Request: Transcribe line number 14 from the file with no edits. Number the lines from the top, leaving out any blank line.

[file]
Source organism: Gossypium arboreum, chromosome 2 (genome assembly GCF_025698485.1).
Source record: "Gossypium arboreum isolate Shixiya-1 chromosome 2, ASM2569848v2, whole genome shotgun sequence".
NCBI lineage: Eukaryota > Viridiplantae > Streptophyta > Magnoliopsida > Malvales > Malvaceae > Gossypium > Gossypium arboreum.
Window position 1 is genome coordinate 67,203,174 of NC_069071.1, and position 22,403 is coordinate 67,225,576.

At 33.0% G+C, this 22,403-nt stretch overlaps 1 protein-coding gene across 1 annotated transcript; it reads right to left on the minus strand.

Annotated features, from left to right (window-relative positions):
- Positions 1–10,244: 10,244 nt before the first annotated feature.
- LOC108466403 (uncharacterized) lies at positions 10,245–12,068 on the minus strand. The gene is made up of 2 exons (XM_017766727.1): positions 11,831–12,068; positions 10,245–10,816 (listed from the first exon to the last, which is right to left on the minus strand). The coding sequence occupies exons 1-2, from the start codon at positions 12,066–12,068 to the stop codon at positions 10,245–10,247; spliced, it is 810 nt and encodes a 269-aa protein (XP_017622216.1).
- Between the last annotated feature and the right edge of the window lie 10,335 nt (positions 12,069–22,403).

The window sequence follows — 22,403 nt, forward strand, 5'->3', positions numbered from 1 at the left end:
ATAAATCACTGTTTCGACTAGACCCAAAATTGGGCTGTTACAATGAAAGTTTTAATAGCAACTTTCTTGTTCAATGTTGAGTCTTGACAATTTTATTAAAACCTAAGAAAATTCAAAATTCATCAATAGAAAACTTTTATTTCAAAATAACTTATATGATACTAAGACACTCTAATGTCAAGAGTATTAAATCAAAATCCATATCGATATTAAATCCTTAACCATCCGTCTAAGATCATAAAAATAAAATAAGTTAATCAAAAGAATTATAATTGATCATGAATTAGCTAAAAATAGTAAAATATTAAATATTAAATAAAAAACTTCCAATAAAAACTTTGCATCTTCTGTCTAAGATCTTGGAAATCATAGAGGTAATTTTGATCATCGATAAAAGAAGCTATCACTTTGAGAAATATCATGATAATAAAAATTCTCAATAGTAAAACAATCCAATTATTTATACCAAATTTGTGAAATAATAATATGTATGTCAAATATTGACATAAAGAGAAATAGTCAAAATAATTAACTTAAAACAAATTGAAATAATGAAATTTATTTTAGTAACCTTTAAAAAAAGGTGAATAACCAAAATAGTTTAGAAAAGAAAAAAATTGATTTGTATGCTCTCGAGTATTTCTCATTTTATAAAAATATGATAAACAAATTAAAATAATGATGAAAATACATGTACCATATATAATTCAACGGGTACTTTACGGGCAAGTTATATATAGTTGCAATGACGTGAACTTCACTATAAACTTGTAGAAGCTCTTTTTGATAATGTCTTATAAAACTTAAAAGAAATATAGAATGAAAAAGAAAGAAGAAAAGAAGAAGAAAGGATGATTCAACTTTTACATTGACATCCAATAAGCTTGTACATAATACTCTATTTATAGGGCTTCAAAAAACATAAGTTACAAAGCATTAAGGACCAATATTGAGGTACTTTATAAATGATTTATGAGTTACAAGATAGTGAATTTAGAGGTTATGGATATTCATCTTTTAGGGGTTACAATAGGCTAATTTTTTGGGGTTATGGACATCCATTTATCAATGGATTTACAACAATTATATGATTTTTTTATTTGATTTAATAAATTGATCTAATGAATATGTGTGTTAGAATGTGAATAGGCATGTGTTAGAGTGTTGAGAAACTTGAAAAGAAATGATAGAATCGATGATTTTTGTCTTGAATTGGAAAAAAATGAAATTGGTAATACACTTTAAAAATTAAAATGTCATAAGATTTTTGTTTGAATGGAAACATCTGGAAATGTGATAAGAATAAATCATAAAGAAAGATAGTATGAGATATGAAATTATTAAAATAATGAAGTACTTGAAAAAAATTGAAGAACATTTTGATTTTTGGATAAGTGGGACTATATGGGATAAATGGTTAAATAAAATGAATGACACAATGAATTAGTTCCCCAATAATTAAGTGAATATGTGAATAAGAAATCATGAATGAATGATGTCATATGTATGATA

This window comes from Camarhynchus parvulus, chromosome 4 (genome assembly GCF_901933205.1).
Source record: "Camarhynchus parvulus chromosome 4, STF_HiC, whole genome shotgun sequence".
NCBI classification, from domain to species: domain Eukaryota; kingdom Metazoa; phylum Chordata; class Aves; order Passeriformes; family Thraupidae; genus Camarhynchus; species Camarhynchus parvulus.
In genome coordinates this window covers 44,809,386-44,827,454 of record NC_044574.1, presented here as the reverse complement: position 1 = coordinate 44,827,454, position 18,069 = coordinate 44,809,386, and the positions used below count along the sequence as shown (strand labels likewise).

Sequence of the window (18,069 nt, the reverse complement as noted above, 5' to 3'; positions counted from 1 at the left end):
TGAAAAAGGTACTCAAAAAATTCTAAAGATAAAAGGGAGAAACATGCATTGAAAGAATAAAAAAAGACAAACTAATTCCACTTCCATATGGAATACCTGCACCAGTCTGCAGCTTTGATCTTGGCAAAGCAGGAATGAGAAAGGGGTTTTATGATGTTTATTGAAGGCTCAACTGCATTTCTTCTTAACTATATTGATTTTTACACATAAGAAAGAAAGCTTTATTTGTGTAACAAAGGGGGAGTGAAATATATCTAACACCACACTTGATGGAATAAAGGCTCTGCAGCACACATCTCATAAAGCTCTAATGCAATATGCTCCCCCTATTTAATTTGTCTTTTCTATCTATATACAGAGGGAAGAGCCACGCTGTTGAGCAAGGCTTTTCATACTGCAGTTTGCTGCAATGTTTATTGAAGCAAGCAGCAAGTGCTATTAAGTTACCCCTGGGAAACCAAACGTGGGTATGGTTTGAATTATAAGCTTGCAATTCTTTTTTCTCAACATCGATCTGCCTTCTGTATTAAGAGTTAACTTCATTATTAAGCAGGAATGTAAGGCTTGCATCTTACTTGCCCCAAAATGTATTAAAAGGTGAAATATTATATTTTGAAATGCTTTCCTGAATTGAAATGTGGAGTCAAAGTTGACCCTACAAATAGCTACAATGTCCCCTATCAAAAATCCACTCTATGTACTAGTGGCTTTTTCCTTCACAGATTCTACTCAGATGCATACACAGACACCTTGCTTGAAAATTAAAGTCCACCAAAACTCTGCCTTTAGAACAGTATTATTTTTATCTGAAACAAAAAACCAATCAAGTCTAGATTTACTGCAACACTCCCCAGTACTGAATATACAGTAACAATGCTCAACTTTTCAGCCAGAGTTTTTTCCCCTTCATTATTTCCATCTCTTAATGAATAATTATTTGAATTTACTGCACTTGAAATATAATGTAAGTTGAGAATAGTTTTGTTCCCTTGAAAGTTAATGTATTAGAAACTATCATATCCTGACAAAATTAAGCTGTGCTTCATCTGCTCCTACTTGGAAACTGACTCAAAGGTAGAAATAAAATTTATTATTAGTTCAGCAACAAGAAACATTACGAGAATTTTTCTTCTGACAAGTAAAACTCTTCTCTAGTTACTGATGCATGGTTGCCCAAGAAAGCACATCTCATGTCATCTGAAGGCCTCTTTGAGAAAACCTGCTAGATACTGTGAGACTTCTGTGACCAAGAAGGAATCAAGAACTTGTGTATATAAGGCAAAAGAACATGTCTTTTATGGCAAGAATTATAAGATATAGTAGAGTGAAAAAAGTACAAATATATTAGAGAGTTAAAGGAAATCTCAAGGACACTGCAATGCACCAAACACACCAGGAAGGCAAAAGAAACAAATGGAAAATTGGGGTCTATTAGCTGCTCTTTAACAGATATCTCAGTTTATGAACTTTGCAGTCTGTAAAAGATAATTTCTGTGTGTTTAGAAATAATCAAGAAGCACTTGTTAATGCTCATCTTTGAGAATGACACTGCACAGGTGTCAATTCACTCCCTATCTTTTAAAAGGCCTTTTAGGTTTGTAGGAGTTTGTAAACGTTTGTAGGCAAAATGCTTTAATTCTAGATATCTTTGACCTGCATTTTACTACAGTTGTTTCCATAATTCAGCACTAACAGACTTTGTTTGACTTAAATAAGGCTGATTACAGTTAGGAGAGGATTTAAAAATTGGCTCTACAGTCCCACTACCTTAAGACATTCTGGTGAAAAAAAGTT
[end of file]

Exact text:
NCBI classification, from domain to species: domain Eukaryota; kingdom Metazoa; phylum Chordata; class Aves; order Passeriformes; family Thraupidae; genus Camarhynchus; species Camarhynchus parvulus.